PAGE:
In Fram Elgin Mills 90 Inc. v Romandale Farms Limited (Ont CA, 2016) this Court of Appeal case the court discusses the vexed question of when an Order below is interlocutory or final, as that distinction determines it's appeal route:
 An order granting leave to amend a pleading is an interlocutory order: see Dynasty Furniture Manufacturing Ltd. v. Toronto-Dominion Bank, 2015 ONCA 137 (CanLII), at paras. 5-7; Natario v. Rodriguez, 2015 ONCA 227 (CanLII), 71 C.P.C. (7th) 285, at para. 7. An order adding a party defendant is also an interlocutory order: see Hunter v. Richardson, 2013 ONCA 731 (CanLII), at para. 2. The rationale in both instances is that the litigation continues and the order made does not affect a party’s substantive rights.. Chirico v. Szalas
 By contrast, an order under r. 21.01(1)(a) to determine a question of law before trial where the determination disposes of all or part of a claim or defence is final because it precludes the party from raising the issue going forward: see Ball v. Donais (1993), 1993 CanLII 8613 (ON CA), 13 O.R. (3d) 322 (C.A.), at para. 3; Abbott v. Collins (2002), 2002 CanLII 41457 (ON CA), 62 O.R. (3d) 99 (C.A.), at paras. 5-7. Where an order deprives a party of a substantive right that could be determinative of the action, that order is final: Stoiantsis v. Spirou, 2008 ONCA 553 (CanLII), 91 O.R. (3d) 184, at paras. 19-22.
 The nature of the underlying motion is an important consideration in deciding whether the order is final or interlocutory. For instance, regardless of the reasons given by the judge for dismissing a motion under r. 21.01(1)(b) to strike a pleading on the ground it discloses no reasonable cause of action or defence, “it is reasonable to think that … the judge does not have the power to make a final order under that provision”: S. (R.) v. H. (R.) (2000), 2000 CanLII 17038 (ON CA), 52 O.R. (3d) 152 (C.A.), at para. 18, per Morden J.A.
In Chirico v. Szalas (Ont CA, 2016) the Court of Appeal reviewed the distinction between interlocutory and final orders, in the context of determining where appellate jurisdiction lay on an appeal from a contempt motion:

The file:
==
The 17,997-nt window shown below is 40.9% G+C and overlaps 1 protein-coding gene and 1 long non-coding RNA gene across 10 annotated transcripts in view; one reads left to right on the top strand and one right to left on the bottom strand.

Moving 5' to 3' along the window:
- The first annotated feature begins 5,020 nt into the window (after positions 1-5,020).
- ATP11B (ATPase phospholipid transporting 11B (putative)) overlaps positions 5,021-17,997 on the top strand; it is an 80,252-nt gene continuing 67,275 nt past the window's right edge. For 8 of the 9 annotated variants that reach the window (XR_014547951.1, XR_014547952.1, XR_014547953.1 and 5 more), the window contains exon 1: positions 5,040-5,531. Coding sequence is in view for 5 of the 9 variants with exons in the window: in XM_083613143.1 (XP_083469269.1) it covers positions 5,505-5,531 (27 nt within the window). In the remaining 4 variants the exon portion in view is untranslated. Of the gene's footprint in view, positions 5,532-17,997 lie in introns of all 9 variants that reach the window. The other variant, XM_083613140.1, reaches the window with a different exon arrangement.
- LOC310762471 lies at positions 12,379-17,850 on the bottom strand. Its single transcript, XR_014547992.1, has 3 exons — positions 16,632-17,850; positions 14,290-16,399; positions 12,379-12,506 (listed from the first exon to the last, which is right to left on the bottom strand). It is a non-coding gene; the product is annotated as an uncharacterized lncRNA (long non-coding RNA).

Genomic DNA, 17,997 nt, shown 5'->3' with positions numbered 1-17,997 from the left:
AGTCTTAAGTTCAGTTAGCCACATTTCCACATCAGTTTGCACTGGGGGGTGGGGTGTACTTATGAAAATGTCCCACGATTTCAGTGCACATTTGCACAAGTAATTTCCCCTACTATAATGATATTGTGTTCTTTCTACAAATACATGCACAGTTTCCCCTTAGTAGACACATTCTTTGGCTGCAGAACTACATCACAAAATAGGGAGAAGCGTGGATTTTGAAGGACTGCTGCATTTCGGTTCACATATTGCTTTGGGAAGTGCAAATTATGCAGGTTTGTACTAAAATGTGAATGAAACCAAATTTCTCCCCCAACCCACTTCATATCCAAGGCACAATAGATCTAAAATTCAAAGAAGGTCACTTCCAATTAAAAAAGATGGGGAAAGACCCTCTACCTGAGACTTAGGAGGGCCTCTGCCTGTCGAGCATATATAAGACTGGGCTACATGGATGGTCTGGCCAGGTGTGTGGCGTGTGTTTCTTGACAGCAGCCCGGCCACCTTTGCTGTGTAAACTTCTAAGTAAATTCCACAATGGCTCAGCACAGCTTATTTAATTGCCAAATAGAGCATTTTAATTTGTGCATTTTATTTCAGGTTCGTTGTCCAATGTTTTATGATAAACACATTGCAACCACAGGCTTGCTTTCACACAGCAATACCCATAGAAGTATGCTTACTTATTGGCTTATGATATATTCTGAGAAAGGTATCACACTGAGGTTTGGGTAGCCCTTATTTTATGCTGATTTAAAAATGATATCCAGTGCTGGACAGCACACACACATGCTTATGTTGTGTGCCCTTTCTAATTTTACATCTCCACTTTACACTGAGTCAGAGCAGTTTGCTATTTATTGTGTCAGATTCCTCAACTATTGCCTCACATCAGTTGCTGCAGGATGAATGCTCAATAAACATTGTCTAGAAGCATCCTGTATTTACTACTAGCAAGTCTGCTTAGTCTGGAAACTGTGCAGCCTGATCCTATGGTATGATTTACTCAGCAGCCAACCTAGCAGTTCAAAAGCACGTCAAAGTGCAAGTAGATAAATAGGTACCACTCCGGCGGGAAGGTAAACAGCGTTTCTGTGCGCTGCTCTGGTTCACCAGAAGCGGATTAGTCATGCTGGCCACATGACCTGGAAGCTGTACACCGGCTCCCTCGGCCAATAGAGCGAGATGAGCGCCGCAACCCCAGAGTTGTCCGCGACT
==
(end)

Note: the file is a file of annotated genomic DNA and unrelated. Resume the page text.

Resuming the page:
The classic statement on the distinction between a final and interlocutory order appears in this court’s decision in Hendrickson v. Kallio, 1932 CanLII 123 (ON CA),  O.R. 675, at p. 678:. Rana v. Unifund Assurance Company
The interlocutory order from which there is no appeal is an order which does not determine the real matter in dispute between the parties – the very subject matter of the litigation, but only some matter collateral. It may be final in the sense that it determines the very question raised by the application, but it is interlocutory if the merits of the case remain to be determined. The court approved the following test for determining whether an order is final or interlocutory, at p. 680:
It seems to me that the real test for determining this question ought to be this. Does the judgment or order as made finally dispose of the rights of the parties? It if does, then I think it ought to be treated as a final order, but if it does not it is then, in my opinion, an interlocutory order. In Ball v. Donais (1993), 1993 CanLII 8613 (ON CA), 13 O.R. (3d) 322 (C.A.), this court added a gloss to the distinction drawn in Hendrickson between a final and an interlocutory order. The court held that an order that does not finally dispose of the rights of the parties, but that finally disposes of an issue raised by a defence, and thereby deprives the defendant of a substantive right that could be determinative of the entire action (such as a statutory limitation period defence), is a final order.